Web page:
Auburn Graphic Design: Tradition Meets Technology
Although she came to Auburn to study exercise science, freshman Erika Donley recently changed her major to Graphic Design (GDES) when she realized the program could provide her the opportunity to turn her artistic talents into a career. “I love the way the major here at Auburn is a very high-level program with small studio classes and access to quality instruction and tools,” she says.
But before Donley changed her major, she had to consider the question of what exactly graphic design is. At its most basic, graphic design is the use of visual communication to convey information to an audience. Graphic designers aim to inform, persuade and communicate. “Design is really about meeting other people’s needs,” explained Professor Wei Wang, Graphic Design Program Chair. “The goal for us is to prepare our students to be not only creative problem solvers but also empathetic designers who care about the wellbeing of other people as well as the world around them.” Graphic Design graduates can be employed by companies in a wide range of industries or they could work on a variety of projects at a design firm. They can work strictly as designers or they could lead a team of collaborative designers. A graphic designer’s responsibilities could include creating traditional print media (such as illustrations, packaging design and publication design) or emerging digital media (like motion graphics and interactive design). They may also work with brand identity and experiential design.
At Auburn, students enroll as Pre-Graphic Design majors and take foundational courses like Drawing, Design I and Art History as well as other university core classes. After the first year of classes, students are evaluated for admission to the second year of study based on their first-year coursework. After one semester of second year studio, they submit a portfolio of work for review by a faculty committee for admission to the graphic design program. GDES majors continue the next two and half years with a mix of studio courses and specialty courses like typography, interactive media, photography and design electives. Graduates earn a Bachelor of Fine Arts, an indication of a hands-on learning experience. “The fact that the degree is a B.F.A and not a B.A. means the program is more studio-based than other schools,” explained alumna and CADC Communications Coordinator Madison Champion. “You’re not just sitting in a lecture hall with 100 other people learning how to manipulate images in Photoshop. You’re in the studio creating work and solving problems through design.” During their time at Auburn, students exhibit their work, attend guest lectures and design symposiums and complete senior projects. They also have opportunities to study abroad and complete internships.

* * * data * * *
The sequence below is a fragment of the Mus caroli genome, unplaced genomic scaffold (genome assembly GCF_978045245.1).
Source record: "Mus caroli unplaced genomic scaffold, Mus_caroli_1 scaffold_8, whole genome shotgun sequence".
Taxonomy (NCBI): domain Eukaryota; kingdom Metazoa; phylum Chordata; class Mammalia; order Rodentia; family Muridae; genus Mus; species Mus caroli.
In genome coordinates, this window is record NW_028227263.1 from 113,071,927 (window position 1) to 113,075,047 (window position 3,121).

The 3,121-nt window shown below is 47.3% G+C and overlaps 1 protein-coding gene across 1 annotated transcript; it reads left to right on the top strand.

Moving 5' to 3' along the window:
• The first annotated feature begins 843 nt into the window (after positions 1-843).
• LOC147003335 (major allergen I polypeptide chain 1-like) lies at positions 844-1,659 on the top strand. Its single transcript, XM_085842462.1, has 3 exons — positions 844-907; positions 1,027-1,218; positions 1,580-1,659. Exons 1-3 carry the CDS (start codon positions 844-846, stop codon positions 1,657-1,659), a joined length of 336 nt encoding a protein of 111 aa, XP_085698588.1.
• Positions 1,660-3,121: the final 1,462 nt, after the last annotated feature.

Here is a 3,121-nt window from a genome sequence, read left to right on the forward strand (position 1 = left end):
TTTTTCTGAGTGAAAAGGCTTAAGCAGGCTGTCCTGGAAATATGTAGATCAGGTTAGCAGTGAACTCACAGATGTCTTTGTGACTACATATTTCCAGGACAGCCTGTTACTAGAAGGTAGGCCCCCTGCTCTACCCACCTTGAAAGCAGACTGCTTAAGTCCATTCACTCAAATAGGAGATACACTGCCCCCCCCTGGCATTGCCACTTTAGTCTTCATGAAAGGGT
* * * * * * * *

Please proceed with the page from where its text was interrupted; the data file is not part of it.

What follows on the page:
Wang says there are two things that make Auburn’s Graphic Design program stand apart from other schools. First is its emphasis on digital technology. While foundational skills are vital to students’ success, GDES faculty make sure they know how to increase the effectiveness of visual communication in a variety of ways. “We really try to emphasize teaching the design principles, not design tools,” said Wang. “But at the same time we teach students how to integrate technology as part of the solution. It doesn’t matter what you use: motion graphics, 3D renderings, eye-tracking, AR/VR or programming. The goal is really to try to communicate the message more efficiently and effectively.”
The other unique aspect of Auburn’s program is that lower level students are usually taught by more experienced faculty, while third- and fourth-year GDES majors are taught by younger faculty. This arrangement is designed to make the best use of everyone’s strengths, both faculty and students.
Auburn’s program is the only NASAD-accredited B.F.A. in Graphic Design in the state of Alabama and is consistently recognized as one of the nation’s top programs. Wang says that the cooperation between faculty members for the good of the students is part of what makes the program so great. “The sense of community here is so unique,” he said. “We share, we collaborate and we respect each other. I think that’s something that’s rare to find in other programs.”